In this case we are interested in grouping people by gender. In the first section we obtained a map of people grouped by gender. We then display the contents of the map.

In the second part of the code we display the contents of the map using simpler code. Both approaches used should display the same data.

FEMALE
Person{name ==>Alina Smith<== age: 33 gender: FEMALE} Person{name ==>Helen White<== age: 57 gender: FEMALE} Person{name ==>Money Penny<== age: 42 gender: FEMALE} Person{name ==>Anna Cook<== age: 27 gender: FEMALE} Person{name ==>Zelda Brown<== age: 35 gender: FEMALE} MALE Person{name ==>James Bond<== age: 42 gender: MALE} Person{name ==>Antonio Banderas<== age: 58 gender: MALE} Person{name ==>Alex Boz<== age: 14 gender: MALE} Person{name ==>Jamie Goa<== age: 41 gender: MALE} Person{name ==>Dr. No<== age: 42 gender: MALE} FEMALE Person{name ==>Alina Smith<== age: 33 gender: FEMALE} Person{name ==>Helen White<== age: 57 gender: FEMALE} Person{name ==>Money Penny<== age: 42 gender: FEMALE} Person{name ==>Anna Cook<== age: 27 gender: FEMALE} Person{name ==>Zelda Brown<== age: 35 gender: FEMALE} MALE Person{name ==>James Bond<== age: 42 gender: MALE} Person{name ==>Antonio Banderas<== age: 58 gender: MALE} Person{name ==>Alex Boz<== age: 14 gender: MALE} Person{name ==>Jamie Goa<== age: 41 gender: MALE} Person{name ==>Dr. No<== age: 42 gender: MALE}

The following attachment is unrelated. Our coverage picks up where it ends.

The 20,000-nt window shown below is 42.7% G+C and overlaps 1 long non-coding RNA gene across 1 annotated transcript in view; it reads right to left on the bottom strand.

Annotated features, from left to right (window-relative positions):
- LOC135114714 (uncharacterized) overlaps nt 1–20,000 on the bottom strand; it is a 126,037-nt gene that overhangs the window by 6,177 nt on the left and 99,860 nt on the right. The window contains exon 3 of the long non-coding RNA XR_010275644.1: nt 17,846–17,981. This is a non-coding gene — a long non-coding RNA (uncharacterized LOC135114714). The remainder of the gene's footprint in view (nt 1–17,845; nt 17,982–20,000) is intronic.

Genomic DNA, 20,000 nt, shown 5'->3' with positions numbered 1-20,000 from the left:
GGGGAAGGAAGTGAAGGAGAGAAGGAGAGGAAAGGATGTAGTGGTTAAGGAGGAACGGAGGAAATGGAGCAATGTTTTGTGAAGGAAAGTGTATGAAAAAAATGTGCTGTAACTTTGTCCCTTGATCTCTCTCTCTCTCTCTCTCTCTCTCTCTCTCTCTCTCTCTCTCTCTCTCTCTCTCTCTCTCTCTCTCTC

As we can see both approaches to display the results match. The second one appears to be simpler. We did not use a loop. In the first approach we used two embedded loops. The first loop is used to traverse the gender, and the inner loop to traverse the people in the specified groups.

    // **** get and display oldest female name (1) ****
    String oldestName = "";
    int oldestAge = Integer.MIN_VALUE;
    for (Person p : people) {
      if (p.getGender() == Gender.FEMALE) {
        if (p.getAge() > oldestAge) {
          oldestAge = p.getAge();
          oldestName = p.getName();
        }
      }
    }
    System.out.println("oldest female ==>" + oldestName + "<==");

    // **** get and display oldest female name (2) ****
    Optional<String> oldestFemaleAge = people.stream()          // abstratcion
      .filter(p -> p.getGender().equals(Gender.FEMALE))         // filter
      .max(Comparator.comparing(Person::getAge))                // max
      .map(Person::getName);                                    // map